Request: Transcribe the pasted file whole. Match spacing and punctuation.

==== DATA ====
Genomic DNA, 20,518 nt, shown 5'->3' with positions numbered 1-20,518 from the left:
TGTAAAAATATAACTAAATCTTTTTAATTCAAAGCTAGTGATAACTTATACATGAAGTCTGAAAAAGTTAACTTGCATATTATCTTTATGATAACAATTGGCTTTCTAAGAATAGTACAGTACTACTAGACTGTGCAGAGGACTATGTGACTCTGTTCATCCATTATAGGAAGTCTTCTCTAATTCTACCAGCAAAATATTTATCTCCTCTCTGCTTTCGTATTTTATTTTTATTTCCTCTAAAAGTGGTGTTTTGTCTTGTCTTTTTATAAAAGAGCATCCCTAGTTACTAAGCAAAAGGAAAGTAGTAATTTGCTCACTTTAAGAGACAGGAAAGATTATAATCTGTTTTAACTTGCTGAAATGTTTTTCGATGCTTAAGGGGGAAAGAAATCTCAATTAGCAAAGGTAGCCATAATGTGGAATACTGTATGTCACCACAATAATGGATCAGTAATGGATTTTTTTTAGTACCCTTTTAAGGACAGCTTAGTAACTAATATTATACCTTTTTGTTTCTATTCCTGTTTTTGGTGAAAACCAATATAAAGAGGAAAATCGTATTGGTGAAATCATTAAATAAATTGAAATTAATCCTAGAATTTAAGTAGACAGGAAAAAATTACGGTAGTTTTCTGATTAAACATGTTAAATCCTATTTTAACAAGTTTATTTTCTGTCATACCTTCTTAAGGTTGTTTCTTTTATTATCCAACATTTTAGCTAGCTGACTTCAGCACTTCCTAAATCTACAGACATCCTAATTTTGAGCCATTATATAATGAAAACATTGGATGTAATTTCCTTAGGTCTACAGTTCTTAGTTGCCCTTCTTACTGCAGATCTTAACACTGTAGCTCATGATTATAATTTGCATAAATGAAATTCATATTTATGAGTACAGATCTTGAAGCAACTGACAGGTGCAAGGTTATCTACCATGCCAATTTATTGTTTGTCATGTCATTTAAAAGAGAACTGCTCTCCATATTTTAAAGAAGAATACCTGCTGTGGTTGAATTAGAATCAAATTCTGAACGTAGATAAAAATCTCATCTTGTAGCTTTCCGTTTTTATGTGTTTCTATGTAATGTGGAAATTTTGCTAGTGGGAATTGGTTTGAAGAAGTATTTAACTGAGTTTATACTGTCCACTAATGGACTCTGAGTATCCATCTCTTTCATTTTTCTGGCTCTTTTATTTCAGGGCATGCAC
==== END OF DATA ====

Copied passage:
Genomic DNA, 20,518 nt, shown 5'->3' with positions numbered 1-20,518 from the left:
TGTAAAAATATAACTAAATCTTTTTAATTCAAAGCTAGTGATAACTTATACATGAAGTCTGAAAAAGTTAACTTGCATATTATCTTTATGATAACAATTGGCTTTCTAAGAATAGTACAGTACTACTAGACTGTGCAGAGGACTATGTGACTCTGTTCATCCATTATAGGAAGTCTTCTCTAATTCTACCAGCAAAATATTTATCTCCTCTCTGCTTTCGTATTTTATTTTTATTTCCTCTAAAAGTGGTGTTTTGTCTTGTCTTTTTATAAAAGAGCATCCCTAGTTACTAAGCAAAAGGAAAGTAGTAATTTGCTCACTTTAAGAGACAGGAAAGATTATAATCTGTTTTAACTTGCTGAAATGTTTTTCGATGCTTAAGGGGGAAAGAAATCTCAATTAGCAAAGGTAGCCATAATGTGGAATACTGTATGTCACCACAATAATGGATCAGTAATGGATTTTTTTTAGTACCCTTTTAAGGACAGCTTAGTAACTAATATTATACCTTTTTGTTTCTATTCCTGTTTTTGGTGAAAACCAATATAAAGAGGAAAATCGTATTGGTGAAATCATTAAATAAATTGAAATTAATCCTAGAATTTAAGTAGACAGGAAAAAATTACGGTAGTTTTCTGATTAAACATGTTAAATCCTATTTTAACAAGTTTATTTTCTGTCATACCTTCTTAAGGTTGTTTCTTTTATTATCCAACATTTTAGCTAGCTGACTTCAGCACTTCCTAAATCTACAGACATCCTAATTTTGAGCCATTATATAATGAAAACATTGGATGTAATTTCCTTAGGTCTACAGTTCTTAGTTGCCCTTCTTACTGCAGATCTTAACACTGTAGCTCATGATTATAATTTGCATAAATGAAATTCATATTTATGAGTACAGATCTTGAAGCAACTGACAGGTGCAAGGTTATCTACCATGCCAATTTATTGTTTGTCATGTCATTTAAAAGAGAACTGCTCTCCATATTTTAAAGAAGAATACCTGCTGTGGTTGAATTAGAATCAAATTCTGAACGTAGATAAAAATCTCATCTTGTAGCTTTCCGTTTTTATGTGTTTCTATGTAATGTGGAAATTTTGCTAGTGGGAATTGGTTTGAAGAAGTATTTAACTGAGTTTATACTGTCCACTAATGGACTCTGAGTATCCATCTCTTTCATTTTTCTGGCTCTTTTATTTCAGGGCATGCAC